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Sunday, April 7, 2013

The focus should be on the patient... not pride

There is some truth to the notion that some doctors don't want to give up the ability to write orders to other people.  When there was a push for PAs and NPs a few years ago, many physicians fought against it.  Many also fight against RT and RN protocols for the same reason: they don't want to give up autonomy.

I can understand this to a certain degree, considering they went to school for many years, studying their butts off to earn their degrees, only to see some of their power given to PAs and NPs.  And to make matters worse, to give up power to RTs would be to give up power to people who only have associate's degrees, or two years of college.  

Yet what these physicians don't consider is that we as medical care givers ought to do what's best for the patient, not what's best for them.  What they fail to realize is that education does not determine intelligence.  What they fail to realize is how thorough the RT educational programs are, and how much RTs learn by empirical means on the job.  

This may be worded best by historian J.M. Roberts:
Everyone can recognize an educated man when they see him, but not all educated men are recognized as such by all observers, nor is a formal qualification (a university degree, for example) either a necessary or infallible indicator.
A person doesn't need eight years of education to know who needs a breathing treatment.  A person doesn't need eight years of education to manage a ventilator.  To the contrary, a person who spends ten minutes a day visiting with a patient, and the rest of his time in his office or at home, should not be making these decisions: the person at the bedside should.

In other words, the past eight years while the physician was in med school, the respiratory therapist and nurse were already on the job taking care of patients.  In this case, is the knowledge of a physician greater than the knowledge of a well educated and experienced respiratory therapist?  I don't think so.

I've always been a proponent that the best approach to taking care of a patient is the team approach.  This would involve doctors doing what they do best, nurses doing what they do best, and respiratory therapists doing what they do best.  The wisest of wise doctors are the ones who realize this.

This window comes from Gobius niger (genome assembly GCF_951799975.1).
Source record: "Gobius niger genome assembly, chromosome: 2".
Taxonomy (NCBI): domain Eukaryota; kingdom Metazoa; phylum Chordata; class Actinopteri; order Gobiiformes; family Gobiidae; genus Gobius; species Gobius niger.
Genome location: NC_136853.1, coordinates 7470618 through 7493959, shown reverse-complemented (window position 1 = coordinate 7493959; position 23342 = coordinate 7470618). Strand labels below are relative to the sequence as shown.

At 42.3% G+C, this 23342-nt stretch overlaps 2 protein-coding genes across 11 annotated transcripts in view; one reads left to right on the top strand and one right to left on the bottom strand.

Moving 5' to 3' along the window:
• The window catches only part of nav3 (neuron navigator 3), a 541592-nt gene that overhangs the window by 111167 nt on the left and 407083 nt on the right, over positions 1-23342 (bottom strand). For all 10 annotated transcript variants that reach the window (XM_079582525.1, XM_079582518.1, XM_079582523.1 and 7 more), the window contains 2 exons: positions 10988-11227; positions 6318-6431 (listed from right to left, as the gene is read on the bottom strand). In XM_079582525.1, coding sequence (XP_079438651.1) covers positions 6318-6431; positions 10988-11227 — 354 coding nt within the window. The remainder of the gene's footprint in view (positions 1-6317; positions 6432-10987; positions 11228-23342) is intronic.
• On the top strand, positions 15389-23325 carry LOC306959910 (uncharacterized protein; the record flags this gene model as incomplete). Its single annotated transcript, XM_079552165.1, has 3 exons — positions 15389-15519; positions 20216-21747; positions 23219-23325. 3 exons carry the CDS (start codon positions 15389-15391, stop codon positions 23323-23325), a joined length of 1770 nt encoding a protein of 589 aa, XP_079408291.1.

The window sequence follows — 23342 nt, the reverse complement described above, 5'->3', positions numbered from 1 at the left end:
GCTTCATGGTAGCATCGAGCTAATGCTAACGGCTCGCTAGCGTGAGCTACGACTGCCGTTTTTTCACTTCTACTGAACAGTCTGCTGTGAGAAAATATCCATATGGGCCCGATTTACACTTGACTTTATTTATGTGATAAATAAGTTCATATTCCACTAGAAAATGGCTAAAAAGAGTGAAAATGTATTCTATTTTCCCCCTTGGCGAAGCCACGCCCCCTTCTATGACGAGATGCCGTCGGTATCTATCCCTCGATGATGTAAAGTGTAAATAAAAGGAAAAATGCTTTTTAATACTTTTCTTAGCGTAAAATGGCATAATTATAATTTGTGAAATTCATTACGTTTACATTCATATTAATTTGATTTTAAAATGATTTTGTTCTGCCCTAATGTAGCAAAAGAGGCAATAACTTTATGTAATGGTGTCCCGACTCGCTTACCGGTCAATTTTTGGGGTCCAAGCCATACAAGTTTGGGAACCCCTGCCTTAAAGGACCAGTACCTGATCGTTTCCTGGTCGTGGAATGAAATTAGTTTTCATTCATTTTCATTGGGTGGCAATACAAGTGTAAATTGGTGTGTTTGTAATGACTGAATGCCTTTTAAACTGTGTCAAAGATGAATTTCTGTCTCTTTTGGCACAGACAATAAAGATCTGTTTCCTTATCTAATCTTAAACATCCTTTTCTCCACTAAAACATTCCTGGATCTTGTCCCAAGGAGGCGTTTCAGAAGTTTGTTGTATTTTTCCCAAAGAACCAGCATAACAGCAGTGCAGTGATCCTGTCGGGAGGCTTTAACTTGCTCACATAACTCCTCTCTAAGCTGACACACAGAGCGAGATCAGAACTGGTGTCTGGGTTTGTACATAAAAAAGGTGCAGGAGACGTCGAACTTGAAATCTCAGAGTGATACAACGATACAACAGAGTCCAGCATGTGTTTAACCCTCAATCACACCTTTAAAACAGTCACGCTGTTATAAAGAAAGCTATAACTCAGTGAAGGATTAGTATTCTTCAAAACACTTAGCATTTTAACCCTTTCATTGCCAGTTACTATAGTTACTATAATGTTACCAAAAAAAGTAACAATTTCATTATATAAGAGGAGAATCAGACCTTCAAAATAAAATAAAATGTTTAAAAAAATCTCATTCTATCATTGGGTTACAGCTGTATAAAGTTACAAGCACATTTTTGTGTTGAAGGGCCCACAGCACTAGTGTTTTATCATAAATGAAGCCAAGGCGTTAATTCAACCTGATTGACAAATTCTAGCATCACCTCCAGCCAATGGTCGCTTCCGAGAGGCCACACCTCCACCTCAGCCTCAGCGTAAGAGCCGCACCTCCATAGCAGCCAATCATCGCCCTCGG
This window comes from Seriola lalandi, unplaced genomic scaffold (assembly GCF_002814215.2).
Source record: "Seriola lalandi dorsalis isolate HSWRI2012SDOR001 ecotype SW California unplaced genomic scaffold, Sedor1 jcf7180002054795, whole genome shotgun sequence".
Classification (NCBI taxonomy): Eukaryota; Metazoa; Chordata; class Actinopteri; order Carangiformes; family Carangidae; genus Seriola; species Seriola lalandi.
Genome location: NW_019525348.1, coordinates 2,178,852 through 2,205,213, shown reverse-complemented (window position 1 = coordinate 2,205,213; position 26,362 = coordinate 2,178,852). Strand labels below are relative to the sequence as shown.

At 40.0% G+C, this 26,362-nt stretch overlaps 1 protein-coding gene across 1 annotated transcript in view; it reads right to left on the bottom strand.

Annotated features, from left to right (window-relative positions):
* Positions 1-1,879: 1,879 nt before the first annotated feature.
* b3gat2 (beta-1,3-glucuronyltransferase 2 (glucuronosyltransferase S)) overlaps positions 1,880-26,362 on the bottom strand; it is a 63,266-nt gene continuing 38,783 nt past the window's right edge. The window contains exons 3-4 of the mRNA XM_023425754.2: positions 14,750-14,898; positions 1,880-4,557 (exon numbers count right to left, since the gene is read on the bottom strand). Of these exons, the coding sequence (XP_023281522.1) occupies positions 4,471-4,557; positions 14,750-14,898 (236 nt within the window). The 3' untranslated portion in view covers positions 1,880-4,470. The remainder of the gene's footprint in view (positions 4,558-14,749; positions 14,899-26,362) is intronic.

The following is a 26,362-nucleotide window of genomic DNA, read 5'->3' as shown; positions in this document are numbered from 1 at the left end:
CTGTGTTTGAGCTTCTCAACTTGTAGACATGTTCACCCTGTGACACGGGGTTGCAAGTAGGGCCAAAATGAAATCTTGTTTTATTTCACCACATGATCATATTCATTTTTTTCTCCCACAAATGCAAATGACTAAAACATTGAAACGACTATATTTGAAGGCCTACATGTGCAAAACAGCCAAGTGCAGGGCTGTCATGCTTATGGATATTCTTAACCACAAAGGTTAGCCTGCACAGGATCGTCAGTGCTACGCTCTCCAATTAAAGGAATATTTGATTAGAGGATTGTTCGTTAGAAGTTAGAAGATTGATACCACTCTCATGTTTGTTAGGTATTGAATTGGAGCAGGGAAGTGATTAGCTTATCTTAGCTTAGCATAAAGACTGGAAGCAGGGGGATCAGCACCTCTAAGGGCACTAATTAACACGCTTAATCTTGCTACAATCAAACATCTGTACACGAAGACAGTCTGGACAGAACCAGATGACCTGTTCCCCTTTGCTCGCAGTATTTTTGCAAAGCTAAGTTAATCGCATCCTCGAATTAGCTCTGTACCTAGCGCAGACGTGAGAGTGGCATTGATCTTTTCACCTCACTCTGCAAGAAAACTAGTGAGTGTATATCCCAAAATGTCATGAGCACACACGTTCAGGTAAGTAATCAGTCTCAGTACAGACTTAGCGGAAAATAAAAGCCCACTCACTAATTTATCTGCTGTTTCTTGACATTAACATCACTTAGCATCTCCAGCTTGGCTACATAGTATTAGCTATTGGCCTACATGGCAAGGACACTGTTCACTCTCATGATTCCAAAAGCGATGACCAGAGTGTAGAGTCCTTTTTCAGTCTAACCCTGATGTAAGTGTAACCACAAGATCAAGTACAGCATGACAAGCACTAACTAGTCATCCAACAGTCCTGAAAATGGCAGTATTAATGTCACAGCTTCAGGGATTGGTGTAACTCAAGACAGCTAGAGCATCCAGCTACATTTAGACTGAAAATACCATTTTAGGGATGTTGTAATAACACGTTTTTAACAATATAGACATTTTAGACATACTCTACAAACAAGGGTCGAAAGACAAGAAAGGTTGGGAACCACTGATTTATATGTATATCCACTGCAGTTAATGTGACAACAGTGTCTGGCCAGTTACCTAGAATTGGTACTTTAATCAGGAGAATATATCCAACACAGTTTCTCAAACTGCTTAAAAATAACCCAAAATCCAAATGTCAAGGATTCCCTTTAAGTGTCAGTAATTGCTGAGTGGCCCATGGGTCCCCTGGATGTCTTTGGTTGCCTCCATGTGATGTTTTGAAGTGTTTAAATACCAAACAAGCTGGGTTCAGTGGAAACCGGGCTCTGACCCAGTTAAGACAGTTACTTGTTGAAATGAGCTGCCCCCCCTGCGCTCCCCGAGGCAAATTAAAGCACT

I understand the pride involved in being a physician, and I surely would be proud if I were one.  Yet the focus should be on what is best for the patient, not pride of the physician.


silvia szeliga RRT said...

I agree! sometimes we as RT's get so worked up over our pride and our knowledge that it actually becomes a hindrance in our field! we begin to be seen as "know-it-alls" or worse we become so frustrated because of the lack of recognition from our coworkers that we stop trying!

we do the absolute bare minimum for the patient and stop trying to exceed the standards set before us! this makes us look "lazy" in the eyes of our coworkers and we end up losing even more respect and become increasingly frustrated! IT'S A VICIOUS CYCLE!

I know we cannot or rather should not judge others, but I see the results of this sort of behavior all the time! I always hear nurses say things like "wow! you're the only one who does that" or "why do you care? nobody else does in your department?" it gets frustrating because I am trying to represent not only the department but also the field of respiratory in a positive light.

I hope that others who go beyond see this and feel encouraged!

yes we can do just enough to not lose our jobs, but who are we short changing? ourselves or the patient?

end rant!

Rick Frea said...

Hey, that's what this blog is all about -- ranting. You can do all you want here. What you say makes a lot of sense. In fact, just the other day I went into a delivery room to be on standby just in case something bad happened, and afterwords the nurse said to me: "You're the only RT who does that." Yes, it's little acts like this that make us look good. Thanks.

Aiesha Grant said...

I am a student at GSU and at my designated hospital for clinical this semester, RT protocols were just initiated. Everytime I go in assess a patient and provide treatment based on that acuity score, the doctor discontinues the order and then re-orders what he had at first! It is really annoying and it just proves that (like you said) many of them are too worried about their autonomy. But at the same time, RT's worry about the EXACT same thing. The only reason most of us want protocols is for our own autonomy and recognition! We stick our noses up at other healthcare members and do "mediocre" assessments of patients (in order to "pay back" other healthcare members) while complaining about the entire lack of recognition and respect in the field. In order for the patients to truly benefit, all of us (doctors, nurses, and RT's included) must forget about autonomy and focus on being a HEALTHCARE TEAM!